Cacao: 5 Ways it Boosts Your Bliss

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I WILL CONFESS that I am a chocoholic. Over the years I’ve indiscriminately sampled and enjoyed it in all forms. From Hershey’s to Godiva, white to dark, Belgian to Swiss…you could say I’ve been an equal opportunity chocolate consumer. Maybe you can relate.

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The Incas called cocoa the drink of gods, which paved the way for the scientific name of the cocoa tree, Theobroma cacao, from the Greek words Theo (god) and broma (food). The Aztecs were also keen admirers of cocoa. It was known as chocolatl and Emperor Montezuma called it a “divine drink, which builds up resistance and fights fatigue. A cup of this precious drink permits a man to walk for a whole day without food.” With the discovery of the New World, cocoa came to Europe in the 16th century. Since then, the modern chocolate industry developed, and cocoa seeds are now processed in different ways. Sadly, many of these refined forms of chocolate are high in sugar and fat, resulting in clogged arteries, insulin resistance, breakouts and cottage cheese thighs. Since I also care deeply about my health, what is a chocolate lover to do? Enter my hero: raw cacao.

There is a massive difference between refined chocolate “candy” and raw cacao. Raw cacao is made by cold-pressing unroasted cocoa beans and removing the fat (cocoa butter). This process keeps the living enzymes intact which means the food is vital and bioavailable. The health benefits of chocolate should be credited to raw cacao, one of nature’s ultimate superfoods. If you’re feeling a need to justify your love affair with chocolate, here are some bliss-boosting facts about raw cacao:

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Boosts Energy
Cacao contains a chemical cousin of caffeine called theobromine (this plant alkaloid is deadly for dogs and cats). Theobromine helps to stimulate the central nervous system, relax smooth muscles, and dilate blood vessels, giving the body a boost of energy. For those that are sensitive to theobromine’s stimulating properties, it is recommended to consume products containing raw cacao early in the day.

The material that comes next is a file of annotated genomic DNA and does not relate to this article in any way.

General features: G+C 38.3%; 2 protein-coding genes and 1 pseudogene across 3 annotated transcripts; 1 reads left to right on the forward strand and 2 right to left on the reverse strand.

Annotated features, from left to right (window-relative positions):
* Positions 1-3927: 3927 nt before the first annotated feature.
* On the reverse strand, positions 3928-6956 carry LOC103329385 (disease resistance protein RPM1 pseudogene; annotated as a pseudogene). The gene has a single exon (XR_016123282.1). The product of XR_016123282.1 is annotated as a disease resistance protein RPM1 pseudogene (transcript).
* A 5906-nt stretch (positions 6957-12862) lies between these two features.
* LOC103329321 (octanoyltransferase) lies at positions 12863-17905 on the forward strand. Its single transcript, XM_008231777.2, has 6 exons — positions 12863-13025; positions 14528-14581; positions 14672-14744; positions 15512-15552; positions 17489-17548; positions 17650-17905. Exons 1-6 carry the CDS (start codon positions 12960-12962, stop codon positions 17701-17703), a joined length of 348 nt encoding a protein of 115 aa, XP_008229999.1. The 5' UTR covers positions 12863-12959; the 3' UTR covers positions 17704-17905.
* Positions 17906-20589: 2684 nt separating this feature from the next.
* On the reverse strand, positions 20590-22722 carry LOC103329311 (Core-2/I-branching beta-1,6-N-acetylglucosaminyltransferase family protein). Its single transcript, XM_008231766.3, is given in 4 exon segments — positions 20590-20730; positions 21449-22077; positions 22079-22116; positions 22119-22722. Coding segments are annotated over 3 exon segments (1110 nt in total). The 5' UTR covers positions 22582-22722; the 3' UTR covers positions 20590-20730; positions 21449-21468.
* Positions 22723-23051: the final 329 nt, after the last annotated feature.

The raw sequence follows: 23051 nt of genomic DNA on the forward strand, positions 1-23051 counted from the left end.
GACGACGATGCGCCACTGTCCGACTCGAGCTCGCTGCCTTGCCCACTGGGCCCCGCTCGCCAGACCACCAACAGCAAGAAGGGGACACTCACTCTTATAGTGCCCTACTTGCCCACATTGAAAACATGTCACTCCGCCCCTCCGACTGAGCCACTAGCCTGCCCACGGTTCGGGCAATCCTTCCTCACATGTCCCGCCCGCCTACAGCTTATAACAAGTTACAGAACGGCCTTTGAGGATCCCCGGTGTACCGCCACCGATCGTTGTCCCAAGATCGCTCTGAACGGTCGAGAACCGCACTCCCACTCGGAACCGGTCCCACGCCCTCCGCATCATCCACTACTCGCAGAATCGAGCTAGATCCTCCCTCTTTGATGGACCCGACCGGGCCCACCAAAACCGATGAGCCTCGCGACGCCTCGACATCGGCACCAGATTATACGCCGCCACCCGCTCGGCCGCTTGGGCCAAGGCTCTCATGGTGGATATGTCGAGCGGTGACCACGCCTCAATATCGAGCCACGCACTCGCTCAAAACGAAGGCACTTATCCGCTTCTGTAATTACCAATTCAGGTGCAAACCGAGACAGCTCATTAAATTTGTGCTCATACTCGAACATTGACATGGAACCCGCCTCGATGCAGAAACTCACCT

Cardiovascular Benefits
The compounds found in cacao may lower blood pressure and enhance circulation by promoting vasodilation through the upregulation of nitric oxide.

Neutralizes Free Radicals
Cacao has neuroprotective effects due to catechins and proanthocyanadins. Catechins are a type of flavonoid that are potent antioxidants, which help protect you from the damaging and aging effects of free radicals. Raw cacao’s high ORAC value (Oxygen Radical Absorbance Capacity) squarely places it in the “superfood” category. It is higher in antioxidants than food such as blueberries and goji berries. It’s important to note that the health benefits of catechins take effect with a daily dosage of 250-500mg. Above 500mg it starts to be too much of a good thing.

Loaded with minerals
Cacao contains high levels of magnesium and iron. Cravings can potentially be an indicator of being low in these nutrients.

Enhances Mood and Well-Being
Cacao is known for increasing a state of bliss by naturally boosting serotonin neurotransmitter levels in the brain. Serotonin is our feel-good neurotransmitter and is responsible for feelings of calm and happiness. Cacao also contains phenyl ethylamine (PEA), a brain chemical that is released when we experience deep feeling of love and infatuation. Maybe this is why I love chocolate so much.

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Sources:

Dillinger TL, Barriga P, Escarcega S, Jimenez M, Salazar Lowe D, Grivetti LE. Food of the gods: cure for humanity? A cultural history of the medicinal and ritual use of chocolate. J Nutr. 2000; 130: 2057S–2072S.

Engler, M. B., & Engler, M. M. (2006). The Emerging Role of Flavonoid-Rich Cocoa and Chocolate in Cardiovascular Health and Disease. Nutrition Reviews64(3), 109-118. doi:10.1111/j.1753-4887.2006.tb00194.x

Keen, C. L. (2001). Chocolate: Food as Medicine/Medicine as Food. Journal of the American College of Nutrition20(sup5), 436S-439S. doi:10.1080/07315724.2001.10719181

Nabavi, S., Sureda, A., Daglia, M., Rezaei, P., & Nabavi, S. (2015). Anti-Oxidative Polyphenolic Compounds of Cocoa. Current Pharmaceutical Biotechnology16(10), 891-901. doi:10.2174/1389201016666150610160652

Ried, K., Sullivan, T., Fakler, P., Frank, O. R., & Stocks, N. P. (2010). Does chocolate reduce blood pressure? A meta-analysis. BMC Medicine8(1), 39. doi:10.1186/1741-7015-8-39

Rusconi, M., & Conti, A. (2010). Theobroma cacao L., the Food of the Gods: A scientific approach beyond myths and claims. Pharmacological Research61(1), 5-13. doi:10.1016/j.phrs.2009.08.008

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